Potential geothermal development in Puga Valley/ Kashmir – a never ending story

Potential geothermal development in Puga Valley/ Kashmir – a never ending story Trekking in Ladakh, India (source: flickr/ mckaysavage, creative commons)
Alexander Richter 4 Dec 2017

With the potential, geothermal energy could play an important role in providing heat and electricity to Puga Valley near Ladakh in Kashmir, but little has happened despite international interest.

Since 2008, from time to time we have reported on a potential geothermal project in Puga Valley in Ladakh in the Kashmir province of India. Unfortunately there has been no real progress.

A recent article in India talks about the great potential geothermal energy could play in the valley, producing about 40% of its electricity needs.

Puga Valley in the Ladakh region of Jammu & Kashmir is one of the areas in India, that showed significant potential for geothermal energy in early studies by the Indian government. Puga lies in the south-eastern part of Ladakh and forms a part of the Himalayan geothermal belt. This zone shows evidence of geothermal activity in the form of hot springs, mud pools, sulphur and borax deposits.

“Since Ladakh lies in the confluence of two continental plates, geothermal (energy) can be found easily here. The potential is strong as we have good source of water due to rivers and hot springs,” Jigmet Takpa, Director, Ladakh Renewable Energy Development Agency (LREDA), told “More survey is needed to test the depth in the valley. We need to reach a minimum of 2 km depth to see how temperature changes, if it is earth’s heat or magma, or if lava is coming out.” To find the real potential in Puga Valley, there is a need for in-depth information on the reservoirs.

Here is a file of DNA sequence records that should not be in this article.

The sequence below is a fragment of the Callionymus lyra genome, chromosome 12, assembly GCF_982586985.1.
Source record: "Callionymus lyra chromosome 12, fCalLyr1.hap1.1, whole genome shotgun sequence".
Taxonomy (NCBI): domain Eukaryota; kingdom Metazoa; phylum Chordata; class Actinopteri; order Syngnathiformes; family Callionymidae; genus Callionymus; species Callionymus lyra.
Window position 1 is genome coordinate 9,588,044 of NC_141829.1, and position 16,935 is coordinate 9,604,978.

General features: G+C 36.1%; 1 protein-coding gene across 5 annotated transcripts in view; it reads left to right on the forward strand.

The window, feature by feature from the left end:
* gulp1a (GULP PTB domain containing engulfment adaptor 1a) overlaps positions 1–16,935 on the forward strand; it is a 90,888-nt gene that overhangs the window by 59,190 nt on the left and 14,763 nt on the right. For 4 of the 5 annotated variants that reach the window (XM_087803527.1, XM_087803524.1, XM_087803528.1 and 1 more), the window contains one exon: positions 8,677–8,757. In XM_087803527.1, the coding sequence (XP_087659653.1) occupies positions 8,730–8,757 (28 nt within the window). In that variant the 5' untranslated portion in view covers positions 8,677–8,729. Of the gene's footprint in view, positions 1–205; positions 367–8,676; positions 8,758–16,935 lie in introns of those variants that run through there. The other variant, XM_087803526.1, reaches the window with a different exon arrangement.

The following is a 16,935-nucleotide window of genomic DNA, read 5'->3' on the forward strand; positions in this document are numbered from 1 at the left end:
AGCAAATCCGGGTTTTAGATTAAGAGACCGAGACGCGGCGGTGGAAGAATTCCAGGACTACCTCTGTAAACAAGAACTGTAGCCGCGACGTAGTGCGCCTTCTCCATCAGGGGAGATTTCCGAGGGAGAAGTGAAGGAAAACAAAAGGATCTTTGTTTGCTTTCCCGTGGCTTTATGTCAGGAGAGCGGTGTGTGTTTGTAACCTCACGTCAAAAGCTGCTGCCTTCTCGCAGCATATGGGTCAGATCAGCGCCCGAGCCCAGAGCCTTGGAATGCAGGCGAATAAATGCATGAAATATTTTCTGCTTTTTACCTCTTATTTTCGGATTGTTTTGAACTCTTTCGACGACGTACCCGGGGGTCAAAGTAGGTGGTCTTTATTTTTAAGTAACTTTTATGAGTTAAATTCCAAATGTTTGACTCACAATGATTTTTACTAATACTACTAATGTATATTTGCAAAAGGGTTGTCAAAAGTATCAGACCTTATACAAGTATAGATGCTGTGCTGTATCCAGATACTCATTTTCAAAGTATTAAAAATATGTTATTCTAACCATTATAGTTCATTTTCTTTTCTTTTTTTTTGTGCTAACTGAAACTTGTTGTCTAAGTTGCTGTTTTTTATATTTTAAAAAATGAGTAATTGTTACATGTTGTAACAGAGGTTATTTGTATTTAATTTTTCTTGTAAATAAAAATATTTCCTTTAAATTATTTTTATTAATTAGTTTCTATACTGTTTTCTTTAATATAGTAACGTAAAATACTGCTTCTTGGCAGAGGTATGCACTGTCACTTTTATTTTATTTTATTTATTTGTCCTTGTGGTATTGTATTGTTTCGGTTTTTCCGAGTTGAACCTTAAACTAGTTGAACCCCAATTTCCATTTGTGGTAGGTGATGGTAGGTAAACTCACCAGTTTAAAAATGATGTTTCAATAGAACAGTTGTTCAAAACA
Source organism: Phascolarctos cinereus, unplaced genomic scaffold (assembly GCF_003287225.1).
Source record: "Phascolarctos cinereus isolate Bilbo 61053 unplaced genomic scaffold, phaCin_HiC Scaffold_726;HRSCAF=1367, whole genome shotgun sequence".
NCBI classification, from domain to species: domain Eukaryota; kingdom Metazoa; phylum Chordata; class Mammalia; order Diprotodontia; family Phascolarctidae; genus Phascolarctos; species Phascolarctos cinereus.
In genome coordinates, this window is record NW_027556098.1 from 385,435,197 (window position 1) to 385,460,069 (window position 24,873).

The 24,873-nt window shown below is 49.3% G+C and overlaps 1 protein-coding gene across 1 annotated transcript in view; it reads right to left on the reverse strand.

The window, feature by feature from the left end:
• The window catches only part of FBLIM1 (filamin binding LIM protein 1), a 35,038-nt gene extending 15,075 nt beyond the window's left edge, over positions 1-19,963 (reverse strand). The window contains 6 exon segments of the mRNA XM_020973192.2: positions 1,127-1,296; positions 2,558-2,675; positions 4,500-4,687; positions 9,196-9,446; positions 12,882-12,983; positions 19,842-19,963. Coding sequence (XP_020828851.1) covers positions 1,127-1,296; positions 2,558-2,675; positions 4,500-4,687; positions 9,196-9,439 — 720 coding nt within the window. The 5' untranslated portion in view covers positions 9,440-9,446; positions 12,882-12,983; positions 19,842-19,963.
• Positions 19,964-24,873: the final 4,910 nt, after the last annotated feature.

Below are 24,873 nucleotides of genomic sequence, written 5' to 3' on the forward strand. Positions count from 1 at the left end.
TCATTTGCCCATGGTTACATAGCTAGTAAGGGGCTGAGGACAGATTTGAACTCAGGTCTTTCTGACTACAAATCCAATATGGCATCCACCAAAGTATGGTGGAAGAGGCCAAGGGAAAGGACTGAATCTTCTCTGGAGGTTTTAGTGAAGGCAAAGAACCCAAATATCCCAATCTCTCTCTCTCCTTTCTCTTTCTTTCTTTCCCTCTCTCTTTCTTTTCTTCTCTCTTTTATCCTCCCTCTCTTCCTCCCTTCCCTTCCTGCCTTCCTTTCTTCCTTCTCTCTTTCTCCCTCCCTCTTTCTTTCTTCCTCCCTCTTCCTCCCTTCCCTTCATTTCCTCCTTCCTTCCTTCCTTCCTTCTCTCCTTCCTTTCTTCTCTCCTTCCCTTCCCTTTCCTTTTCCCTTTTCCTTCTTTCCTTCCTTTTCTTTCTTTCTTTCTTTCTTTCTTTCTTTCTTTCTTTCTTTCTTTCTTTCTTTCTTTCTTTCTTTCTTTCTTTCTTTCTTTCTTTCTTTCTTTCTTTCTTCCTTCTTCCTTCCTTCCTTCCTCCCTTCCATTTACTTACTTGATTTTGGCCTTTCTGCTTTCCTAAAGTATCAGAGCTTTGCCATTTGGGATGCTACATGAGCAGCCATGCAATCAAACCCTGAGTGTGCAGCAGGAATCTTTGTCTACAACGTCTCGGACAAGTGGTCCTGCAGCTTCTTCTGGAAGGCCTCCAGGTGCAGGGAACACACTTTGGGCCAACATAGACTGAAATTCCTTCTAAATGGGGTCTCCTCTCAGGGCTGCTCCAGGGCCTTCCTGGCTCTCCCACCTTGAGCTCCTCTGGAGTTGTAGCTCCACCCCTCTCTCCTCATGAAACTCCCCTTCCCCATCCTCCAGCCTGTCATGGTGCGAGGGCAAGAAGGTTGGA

Although Ladakh has 320 sunny days, and is conducive for solar power generation, there are challenges galore. Takpa says, “During the day, solar power is fine, but for nights, we need storage. Solar energy is not steady. The grid cannot take fluctuations.”

Battery storage is not affordable right now. There are transmission and distribution losses. Hydropower is difficult here as severe winters in the region freeze rivers and springs. Also, less water is discharged. Adding to these issues are floods and landslides, which lead to water blockages.

That leaves geothermal as a real alternative.

According to a paper titled Assessment of subsurface temperature distribution from the gauged wells of Puga Valley, Ladakh published in the Geothermal Energy journal in 2017, it is estimated that over 5,000 MWh of geothermal energy is available at Puga at current depths, which could be used for heating, greenhouse cultivation and electricity generation. Studies have indicated that there is a 90% probability that the Puga field could sustain a 20 MW power plant at the current shallow depth of drilling. A 20 MW geothermal plant at Puga could save three million litres of diesel burnt annually in the region at a cost of approximately $ 2 million.

So the question if at some point things could pick up in Puga.

Source: India Climate Dialogue